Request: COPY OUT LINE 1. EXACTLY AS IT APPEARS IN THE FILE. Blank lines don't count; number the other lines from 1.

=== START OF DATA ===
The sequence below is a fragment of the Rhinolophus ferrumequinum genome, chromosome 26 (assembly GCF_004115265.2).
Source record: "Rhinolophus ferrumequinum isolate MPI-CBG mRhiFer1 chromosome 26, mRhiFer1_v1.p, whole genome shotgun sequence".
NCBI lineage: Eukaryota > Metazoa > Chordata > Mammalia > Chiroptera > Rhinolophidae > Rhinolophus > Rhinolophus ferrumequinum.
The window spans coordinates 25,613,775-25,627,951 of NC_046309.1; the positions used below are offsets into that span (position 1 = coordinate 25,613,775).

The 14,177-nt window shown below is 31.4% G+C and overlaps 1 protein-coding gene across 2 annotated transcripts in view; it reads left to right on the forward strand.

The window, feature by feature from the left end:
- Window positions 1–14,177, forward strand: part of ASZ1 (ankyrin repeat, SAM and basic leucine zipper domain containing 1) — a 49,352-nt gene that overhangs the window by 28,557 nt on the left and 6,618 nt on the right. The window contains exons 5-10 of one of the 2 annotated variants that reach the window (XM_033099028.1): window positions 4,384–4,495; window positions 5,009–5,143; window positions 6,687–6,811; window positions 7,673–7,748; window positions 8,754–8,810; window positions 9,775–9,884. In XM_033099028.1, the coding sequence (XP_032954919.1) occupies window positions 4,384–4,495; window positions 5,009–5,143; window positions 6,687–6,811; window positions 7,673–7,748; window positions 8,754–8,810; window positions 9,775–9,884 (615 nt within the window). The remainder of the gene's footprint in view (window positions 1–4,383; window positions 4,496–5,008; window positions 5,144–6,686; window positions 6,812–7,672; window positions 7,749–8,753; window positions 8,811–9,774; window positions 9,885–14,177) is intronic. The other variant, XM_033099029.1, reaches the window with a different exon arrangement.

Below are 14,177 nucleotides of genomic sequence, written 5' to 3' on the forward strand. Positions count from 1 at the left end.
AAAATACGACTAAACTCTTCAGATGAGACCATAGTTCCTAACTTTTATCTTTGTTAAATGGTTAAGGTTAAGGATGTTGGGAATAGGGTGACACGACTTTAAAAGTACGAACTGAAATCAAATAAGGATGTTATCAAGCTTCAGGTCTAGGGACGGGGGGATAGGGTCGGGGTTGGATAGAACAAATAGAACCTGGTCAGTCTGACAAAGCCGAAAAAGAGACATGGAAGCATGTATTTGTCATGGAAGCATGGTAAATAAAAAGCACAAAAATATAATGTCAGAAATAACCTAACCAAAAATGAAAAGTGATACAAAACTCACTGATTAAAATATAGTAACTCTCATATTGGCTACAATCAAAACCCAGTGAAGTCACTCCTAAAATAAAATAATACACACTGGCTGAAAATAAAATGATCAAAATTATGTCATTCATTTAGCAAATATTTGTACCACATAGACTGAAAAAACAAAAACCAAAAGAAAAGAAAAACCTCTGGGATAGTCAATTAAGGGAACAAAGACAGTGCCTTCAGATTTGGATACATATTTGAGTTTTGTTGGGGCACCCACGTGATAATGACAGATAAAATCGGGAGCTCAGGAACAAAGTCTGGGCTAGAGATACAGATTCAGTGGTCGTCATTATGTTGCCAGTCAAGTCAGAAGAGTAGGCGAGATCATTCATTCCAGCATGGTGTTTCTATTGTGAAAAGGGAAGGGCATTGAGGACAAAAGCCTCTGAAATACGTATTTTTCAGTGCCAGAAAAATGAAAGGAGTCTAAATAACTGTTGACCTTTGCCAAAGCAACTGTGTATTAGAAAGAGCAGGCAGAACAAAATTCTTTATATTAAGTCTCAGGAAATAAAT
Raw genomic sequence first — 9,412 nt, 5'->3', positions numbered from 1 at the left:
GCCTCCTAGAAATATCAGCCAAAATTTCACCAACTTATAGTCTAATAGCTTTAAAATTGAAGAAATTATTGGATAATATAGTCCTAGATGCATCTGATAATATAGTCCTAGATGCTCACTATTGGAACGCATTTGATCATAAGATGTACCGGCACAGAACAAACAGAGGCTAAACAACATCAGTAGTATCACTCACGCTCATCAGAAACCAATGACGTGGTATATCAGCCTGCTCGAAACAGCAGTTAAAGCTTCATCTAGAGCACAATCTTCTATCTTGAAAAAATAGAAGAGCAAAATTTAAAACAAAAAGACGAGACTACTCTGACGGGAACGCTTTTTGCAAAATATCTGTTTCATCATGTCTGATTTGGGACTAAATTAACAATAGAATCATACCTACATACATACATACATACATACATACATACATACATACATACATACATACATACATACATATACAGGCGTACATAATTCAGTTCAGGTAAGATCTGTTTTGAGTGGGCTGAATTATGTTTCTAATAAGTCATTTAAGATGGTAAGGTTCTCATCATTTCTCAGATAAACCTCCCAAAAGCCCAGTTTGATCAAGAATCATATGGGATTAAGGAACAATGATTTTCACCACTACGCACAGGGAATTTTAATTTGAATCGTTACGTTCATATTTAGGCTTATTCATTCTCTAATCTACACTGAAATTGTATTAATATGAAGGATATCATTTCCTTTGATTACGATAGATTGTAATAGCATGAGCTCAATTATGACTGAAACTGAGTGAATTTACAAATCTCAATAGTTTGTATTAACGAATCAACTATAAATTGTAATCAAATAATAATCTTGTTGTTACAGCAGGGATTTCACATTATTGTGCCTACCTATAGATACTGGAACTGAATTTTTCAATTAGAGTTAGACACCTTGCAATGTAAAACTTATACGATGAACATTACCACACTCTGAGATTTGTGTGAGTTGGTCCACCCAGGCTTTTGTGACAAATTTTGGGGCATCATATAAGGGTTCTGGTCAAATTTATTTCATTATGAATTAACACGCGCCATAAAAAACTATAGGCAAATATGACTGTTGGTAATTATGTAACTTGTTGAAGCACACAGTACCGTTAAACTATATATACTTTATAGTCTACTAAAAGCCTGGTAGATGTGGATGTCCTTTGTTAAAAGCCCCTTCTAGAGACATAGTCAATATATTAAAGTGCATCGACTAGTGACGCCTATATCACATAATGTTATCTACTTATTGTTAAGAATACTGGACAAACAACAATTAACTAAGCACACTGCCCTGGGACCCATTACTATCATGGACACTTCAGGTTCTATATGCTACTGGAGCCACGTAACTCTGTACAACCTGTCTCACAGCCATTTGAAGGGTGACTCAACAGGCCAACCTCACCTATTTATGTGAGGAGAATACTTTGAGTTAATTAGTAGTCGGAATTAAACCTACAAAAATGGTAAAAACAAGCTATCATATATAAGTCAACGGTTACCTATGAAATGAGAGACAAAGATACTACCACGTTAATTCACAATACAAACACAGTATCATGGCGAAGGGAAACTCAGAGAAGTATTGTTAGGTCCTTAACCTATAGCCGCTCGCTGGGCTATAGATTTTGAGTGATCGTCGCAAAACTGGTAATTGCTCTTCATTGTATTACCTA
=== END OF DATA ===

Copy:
The sequence below is a fragment of the Rhinolophus ferrumequinum genome, chromosome 26 (assembly GCF_004115265.2).